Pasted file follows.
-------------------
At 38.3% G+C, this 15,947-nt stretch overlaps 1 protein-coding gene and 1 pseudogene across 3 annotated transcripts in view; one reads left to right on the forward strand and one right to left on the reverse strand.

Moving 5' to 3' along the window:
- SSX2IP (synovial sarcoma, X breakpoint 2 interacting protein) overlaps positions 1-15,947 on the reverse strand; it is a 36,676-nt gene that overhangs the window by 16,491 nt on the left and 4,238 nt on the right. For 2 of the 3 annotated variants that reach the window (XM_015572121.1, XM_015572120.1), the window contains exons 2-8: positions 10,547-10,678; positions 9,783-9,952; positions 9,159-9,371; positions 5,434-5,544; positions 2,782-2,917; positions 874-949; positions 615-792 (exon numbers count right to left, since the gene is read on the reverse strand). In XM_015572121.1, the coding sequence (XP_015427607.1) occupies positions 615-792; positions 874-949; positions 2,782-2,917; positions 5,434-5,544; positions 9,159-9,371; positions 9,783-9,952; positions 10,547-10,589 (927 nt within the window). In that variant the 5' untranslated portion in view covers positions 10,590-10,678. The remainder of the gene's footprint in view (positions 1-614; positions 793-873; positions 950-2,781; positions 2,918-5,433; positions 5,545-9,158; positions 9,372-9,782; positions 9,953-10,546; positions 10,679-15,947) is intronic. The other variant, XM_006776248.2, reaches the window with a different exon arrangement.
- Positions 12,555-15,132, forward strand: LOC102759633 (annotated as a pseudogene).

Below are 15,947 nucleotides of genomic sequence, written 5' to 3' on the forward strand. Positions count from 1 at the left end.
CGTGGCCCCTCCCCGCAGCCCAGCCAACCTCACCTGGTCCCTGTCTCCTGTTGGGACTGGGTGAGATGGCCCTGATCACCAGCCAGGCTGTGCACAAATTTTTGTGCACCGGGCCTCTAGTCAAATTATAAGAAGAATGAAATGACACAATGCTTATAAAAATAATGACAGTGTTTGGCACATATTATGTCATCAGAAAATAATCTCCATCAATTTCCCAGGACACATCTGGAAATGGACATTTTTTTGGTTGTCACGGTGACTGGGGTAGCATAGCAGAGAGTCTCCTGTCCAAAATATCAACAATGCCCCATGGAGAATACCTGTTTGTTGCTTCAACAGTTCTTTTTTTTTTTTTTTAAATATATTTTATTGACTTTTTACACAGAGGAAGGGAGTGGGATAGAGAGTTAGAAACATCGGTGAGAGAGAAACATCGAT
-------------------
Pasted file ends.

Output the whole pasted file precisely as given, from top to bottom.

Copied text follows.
At 38.3% G+C, this 15,947-nt stretch overlaps 1 protein-coding gene and 1 pseudogene across 3 annotated transcripts in view; one reads left to right on the forward strand and one right to left on the reverse strand.

Moving 5' to 3' along the window:
- SSX2IP (synovial sarcoma, X breakpoint 2 interacting protein) overlaps positions 1-15,947 on the reverse strand; it is a 36,676-nt gene that overhangs the window by 16,491 nt on the left and 4,238 nt on the right. For 2 of the 3 annotated variants that reach the window (XM_015572121.1, XM_015572120.1), the window contains exons 2-8: positions 10,547-10,678; positions 9,783-9,952; positions 9,159-9,371; positions 5,434-5,544; positions 2,782-2,917; positions 874-949; positions 615-792 (exon numbers count right to left, since the gene is read on the reverse strand). In XM_015572121.1, the coding sequence (XP_015427607.1) occupies positions 615-792; positions 874-949; positions 2,782-2,917; positions 5,434-5,544; positions 9,159-9,371; positions 9,783-9,952; positions 10,547-10,589 (927 nt within the window). In that variant the 5' untranslated portion in view covers positions 10,590-10,678. The remainder of the gene's footprint in view (positions 1-614; positions 793-873; positions 950-2,781; positions 2,918-5,433; positions 5,545-9,158; positions 9,372-9,782; positions 9,953-10,546; positions 10,679-15,947) is intronic. The other variant, XM_006776248.2, reaches the window with a different exon arrangement.
- Positions 12,555-15,132, forward strand: LOC102759633 (annotated as a pseudogene).

Below are 15,947 nucleotides of genomic sequence, written 5' to 3' on the forward strand. Positions count from 1 at the left end.
CGTGGCCCCTCCCCGCAGCCCAGCCAACCTCACCTGGTCCCTGTCTCCTGTTGGGACTGGGTGAGATGGCCCTGATCACCAGCCAGGCTGTGCACAAATTTTTGTGCACCGGGCCTCTAGTCAAATTATAAGAAGAATGAAATGACACAATGCTTATAAAAATAATGACAGTGTTTGGCACATATTATGTCATCAGAAAATAATCTCCATCAATTTCCCAGGACACATCTGGAAATGGACATTTTTTTGGTTGTCACGGTGACTGGGGTAGCATAGCAGAGAGTCTCCTGTCCAAAATATCAACAATGCCCCATGGAGAATACCTGTTTGTTGCTTCAACAGTTCTTTTTTTTTTTTTTTAAATATATTTTATTGACTTTTTACACAGAGGAAGGGAGTGGGATAGAGAGTTAGAAACATCGGTGAGAGAGAAACATCGAT